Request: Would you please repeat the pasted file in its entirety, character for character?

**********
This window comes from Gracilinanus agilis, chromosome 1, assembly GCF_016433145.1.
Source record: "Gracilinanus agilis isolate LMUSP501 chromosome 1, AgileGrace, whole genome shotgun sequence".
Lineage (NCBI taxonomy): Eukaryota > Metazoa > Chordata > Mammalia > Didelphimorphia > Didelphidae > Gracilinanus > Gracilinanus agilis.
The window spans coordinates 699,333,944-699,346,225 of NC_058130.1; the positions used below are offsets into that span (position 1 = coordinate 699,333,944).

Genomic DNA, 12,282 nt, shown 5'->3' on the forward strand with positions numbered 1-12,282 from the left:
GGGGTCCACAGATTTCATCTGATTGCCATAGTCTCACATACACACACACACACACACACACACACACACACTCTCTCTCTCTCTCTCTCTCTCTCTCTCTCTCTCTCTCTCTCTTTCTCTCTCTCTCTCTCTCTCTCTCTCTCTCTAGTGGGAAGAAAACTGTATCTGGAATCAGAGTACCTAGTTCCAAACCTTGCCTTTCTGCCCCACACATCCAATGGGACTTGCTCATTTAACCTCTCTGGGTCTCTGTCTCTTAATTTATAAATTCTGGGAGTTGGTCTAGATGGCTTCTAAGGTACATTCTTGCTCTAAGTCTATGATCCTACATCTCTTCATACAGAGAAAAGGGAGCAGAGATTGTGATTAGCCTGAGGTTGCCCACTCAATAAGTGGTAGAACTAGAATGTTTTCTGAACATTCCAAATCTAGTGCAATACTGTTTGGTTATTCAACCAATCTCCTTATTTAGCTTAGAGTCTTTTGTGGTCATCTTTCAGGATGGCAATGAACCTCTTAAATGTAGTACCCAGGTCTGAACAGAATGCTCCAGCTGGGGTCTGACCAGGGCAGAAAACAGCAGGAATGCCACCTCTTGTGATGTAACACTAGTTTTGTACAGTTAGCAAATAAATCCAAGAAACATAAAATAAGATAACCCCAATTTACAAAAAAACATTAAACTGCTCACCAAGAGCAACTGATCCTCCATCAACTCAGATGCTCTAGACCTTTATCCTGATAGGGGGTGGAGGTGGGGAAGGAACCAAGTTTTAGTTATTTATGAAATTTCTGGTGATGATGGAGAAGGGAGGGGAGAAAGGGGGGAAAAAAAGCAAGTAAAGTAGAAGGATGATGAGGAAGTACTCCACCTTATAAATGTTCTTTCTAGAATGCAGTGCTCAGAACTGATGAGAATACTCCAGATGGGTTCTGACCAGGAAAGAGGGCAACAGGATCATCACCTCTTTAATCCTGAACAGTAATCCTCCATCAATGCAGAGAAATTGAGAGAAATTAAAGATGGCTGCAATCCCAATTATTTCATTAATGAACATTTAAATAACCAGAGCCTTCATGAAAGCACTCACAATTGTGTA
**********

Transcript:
This window comes from Gracilinanus agilis, chromosome 1, assembly GCF_016433145.1.
Source record: "Gracilinanus agilis isolate LMUSP501 chromosome 1, AgileGrace, whole genome shotgun sequence".
Lineage (NCBI taxonomy): Eukaryota > Metazoa > Chordata > Mammalia > Didelphimorphia > Didelphidae > Gracilinanus > Gracilinanus agilis.
The window spans coordinates 699,333,944-699,346,225 of NC_058130.1; the positions used below are offsets into that span (position 1 = coordinate 699,333,944).

Genomic DNA, 12,282 nt, shown 5'->3' on the forward strand with positions numbered 1-12,282 from the left:
GGGGTCCACAGATTTCATCTGATTGCCATAGTCTCACATACACACACACACACACACACACACACACACACTCTCTCTCTCTCTCTCTCTCTCTCTCTCTCTCTCTCTCTCTCTTTCTCTCTCTCTCTCTCTCTCTCTCTCTCTCTAGTGGGAAGAAAACTGTATCTGGAATCAGAGTACCTAGTTCCAAACCTTGCCTTTCTGCCCCACACATCCAATGGGACTTGCTCATTTAACCTCTCTGGGTCTCTGTCTCTTAATTTATAAATTCTGGGAGTTGGTCTAGATGGCTTCTAAGGTACATTCTTGCTCTAAGTCTATGATCCTACATCTCTTCATACAGAGAAAAGGGAGCAGAGATTGTGATTAGCCTGAGGTTGCCCACTCAATAAGTGGTAGAACTAGAATGTTTTCTGAACATTCCAAATCTAGTGCAATACTGTTTGGTTATTCAACCAATCTCCTTATTTAGCTTAGAGTCTTTTGTGGTCATCTTTCAGGATGGCAATGAACCTCTTAAATGTAGTACCCAGGTCTGAACAGAATGCTCCAGCTGGGGTCTGACCAGGGCAGAAAACAGCAGGAATGCCACCTCTTGTGATGTAACACTAGTTTTGTACAGTTAGCAAATAAATCCAAGAAACATAAAATAAGATAACCCCAATTTACAAAAAAACATTAAACTGCTCACCAAGAGCAACTGATCCTCCATCAACTCAGATGCTCTAGACCTTTATCCTGATAGGGGGTGGAGGTGGGGAAGGAACCAAGTTTTAGTTATTTATGAAATTTCTGGTGATGATGGAGAAGGGAGGGGAGAAAGGGGGGAAAAAAAGCAAGTAAAGTAGAAGGATGATGAGGAAGTACTCCACCTTATAAATGTTCTTTCTAGAATGCAGTGCTCAGAACTGATGAGAATACTCCAGATGGGTTCTGACCAGGAAAGAGGGCAACAGGATCATCACCTCTTTAATCCTGAACAGTAATCCTCCATCAATGCAGAGAAATTGAGAGAAATTAAAGATGGCTGCAATCCCAATTATTTCATTAATGAACATTTAAATAACCAGAGCCTTCATGAAAGCACTCACAATTGTGTA